Lupberger: How Your Business Can Survive Even If You Don’t
authors David Lupberger | September 21, 2020
I’ve been posting about creating a business–transition plan for when you eventually exit from your business. In particular, I’ve focused on the steps involved in implementing that plan. In a nutshell, you will be leaving your business.
Hopefully, this will happen in a planned and deliberate fashion. This is a topic every business owner must address. Unfortunately, things do not always go according to plan.
Successful remodeling company owners—that includes you—are optimistic people who are somewhat averse to dwelling on the more unpleasant aspects of business. Contemplating one’s own demise certainly qualifies as an unpleasant aspect.
Sorry for the somber tone here, but as a business owner, you must direct the future of your business in the event you are critically injured or die tomorrow. This is referred to as business–continuity planning—a roadmap to handle various transfer events and consequences that can impact the business for the remaining (or new) owner when the original owner leaves.
Transfer Event Problem No. 1: Loss of Continuity of Business Ownership
Sole-Owner Company: Continuity of business ownership is the critical issue in solely owned companies. In fact, there is no continuity unless sole owners take steps now to create a future ownership group or groom a successor.
Multi-Owner Company: Continuity of ownership is not an issue when a buy-sell (or business-continuity) agreement, funded by life insurance or disability buyout insurance, has been implemented. The problem is that most owners and their advisors fail to keep their buy-sell agreements up to date and, as a result, those agreements often can create more problems than they resolve.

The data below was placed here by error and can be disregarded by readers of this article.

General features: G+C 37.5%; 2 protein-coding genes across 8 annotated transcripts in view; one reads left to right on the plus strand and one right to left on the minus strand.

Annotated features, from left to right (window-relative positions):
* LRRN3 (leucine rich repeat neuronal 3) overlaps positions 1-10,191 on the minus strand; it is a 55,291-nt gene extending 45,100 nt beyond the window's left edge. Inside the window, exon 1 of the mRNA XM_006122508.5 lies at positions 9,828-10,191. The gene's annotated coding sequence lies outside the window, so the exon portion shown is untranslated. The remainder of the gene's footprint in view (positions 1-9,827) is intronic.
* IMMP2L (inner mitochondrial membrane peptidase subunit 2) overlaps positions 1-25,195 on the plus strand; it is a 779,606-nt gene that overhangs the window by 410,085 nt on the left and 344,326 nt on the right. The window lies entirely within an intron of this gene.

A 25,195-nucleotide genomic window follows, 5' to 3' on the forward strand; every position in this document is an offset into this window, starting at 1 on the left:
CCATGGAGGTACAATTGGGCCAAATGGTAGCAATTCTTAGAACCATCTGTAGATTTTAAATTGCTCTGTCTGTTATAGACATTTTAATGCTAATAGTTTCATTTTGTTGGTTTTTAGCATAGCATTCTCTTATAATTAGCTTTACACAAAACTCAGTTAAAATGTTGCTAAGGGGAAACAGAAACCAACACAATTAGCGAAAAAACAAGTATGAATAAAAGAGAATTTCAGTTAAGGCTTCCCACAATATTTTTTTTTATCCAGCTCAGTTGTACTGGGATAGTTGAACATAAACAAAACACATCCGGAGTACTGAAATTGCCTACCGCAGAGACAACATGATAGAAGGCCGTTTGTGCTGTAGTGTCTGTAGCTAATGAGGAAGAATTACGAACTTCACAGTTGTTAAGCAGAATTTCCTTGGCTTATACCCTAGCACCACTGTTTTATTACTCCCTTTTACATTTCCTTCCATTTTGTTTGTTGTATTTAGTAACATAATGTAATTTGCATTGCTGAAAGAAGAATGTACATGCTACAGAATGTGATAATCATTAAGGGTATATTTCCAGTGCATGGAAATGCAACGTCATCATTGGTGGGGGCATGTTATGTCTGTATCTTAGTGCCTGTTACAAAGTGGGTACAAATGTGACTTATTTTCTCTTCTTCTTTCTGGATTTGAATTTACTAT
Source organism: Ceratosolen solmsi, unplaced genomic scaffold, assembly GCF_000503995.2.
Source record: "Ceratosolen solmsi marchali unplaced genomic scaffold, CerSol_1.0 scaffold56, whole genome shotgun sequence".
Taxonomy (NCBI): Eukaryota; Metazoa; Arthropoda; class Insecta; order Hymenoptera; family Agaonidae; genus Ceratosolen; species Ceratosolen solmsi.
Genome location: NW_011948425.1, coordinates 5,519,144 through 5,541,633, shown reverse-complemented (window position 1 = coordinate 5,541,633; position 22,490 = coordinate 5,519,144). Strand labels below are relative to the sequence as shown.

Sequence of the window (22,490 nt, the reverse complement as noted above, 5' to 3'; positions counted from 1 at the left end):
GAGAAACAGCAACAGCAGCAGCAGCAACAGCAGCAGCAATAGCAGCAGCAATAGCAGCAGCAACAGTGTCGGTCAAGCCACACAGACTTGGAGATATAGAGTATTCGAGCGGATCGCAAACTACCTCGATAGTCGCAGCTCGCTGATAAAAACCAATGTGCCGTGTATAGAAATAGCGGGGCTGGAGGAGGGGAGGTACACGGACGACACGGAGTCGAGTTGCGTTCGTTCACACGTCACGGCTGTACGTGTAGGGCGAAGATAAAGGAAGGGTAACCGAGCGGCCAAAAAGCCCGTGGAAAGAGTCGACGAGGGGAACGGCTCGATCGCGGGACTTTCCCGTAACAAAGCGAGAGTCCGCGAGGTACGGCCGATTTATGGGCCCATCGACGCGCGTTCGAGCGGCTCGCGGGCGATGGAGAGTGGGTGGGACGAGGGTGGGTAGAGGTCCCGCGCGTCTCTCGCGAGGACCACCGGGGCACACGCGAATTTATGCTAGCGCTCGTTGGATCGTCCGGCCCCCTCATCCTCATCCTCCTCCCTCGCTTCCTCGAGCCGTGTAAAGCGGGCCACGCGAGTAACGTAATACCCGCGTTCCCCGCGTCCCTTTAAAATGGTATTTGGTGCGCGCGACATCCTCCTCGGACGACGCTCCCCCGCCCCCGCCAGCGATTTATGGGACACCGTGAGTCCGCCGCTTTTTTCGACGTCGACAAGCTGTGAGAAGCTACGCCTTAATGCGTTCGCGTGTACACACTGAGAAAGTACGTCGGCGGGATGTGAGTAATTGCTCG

Solution: Sole Owner
Implement a plan to allow the business to continue after you are gone. If there is no co-owner, you must provide for the business’ continuity by securing the continued services of your most important employees. Do everything you can to prevent your employees from leaving, because they are indispensable to the business’s continued existence. Secure their continuation by compensating them at a substantially increased level (usually 50–100 percent more than they ordinarily receive). This is accomplished using a documented Stay Bonus.
A Stay Bonus is a written, funded, plan that provides monthly or quarterly bonuses, usually over a 12- to 18-month time frame, for employees who remain with the company during its transition from your ownership to new ownership. (This applies whether the business is transferred to a third party, employees, or family members.) The Stay Bonus provides an incentive for key employees—typically 20–50 percent of the total workforce.
Stay bonuses are typically funded with life insurance in an amount sufficient to pay the bonuses over the specified time–period. The plan is communicated to the key employees at the time it is created so that they know a plan exists. They will then know that thought and planning (and money to pay salaries) will ensure the continuation of the business. At the very minimum, you must communicate, in writing, your wishes as to what should be done with the business upon your death or permanent incapacity.
- Designate key employees or others who can be given responsibility to continue and supervise business operations, make financial decisions, and oversee internal administration.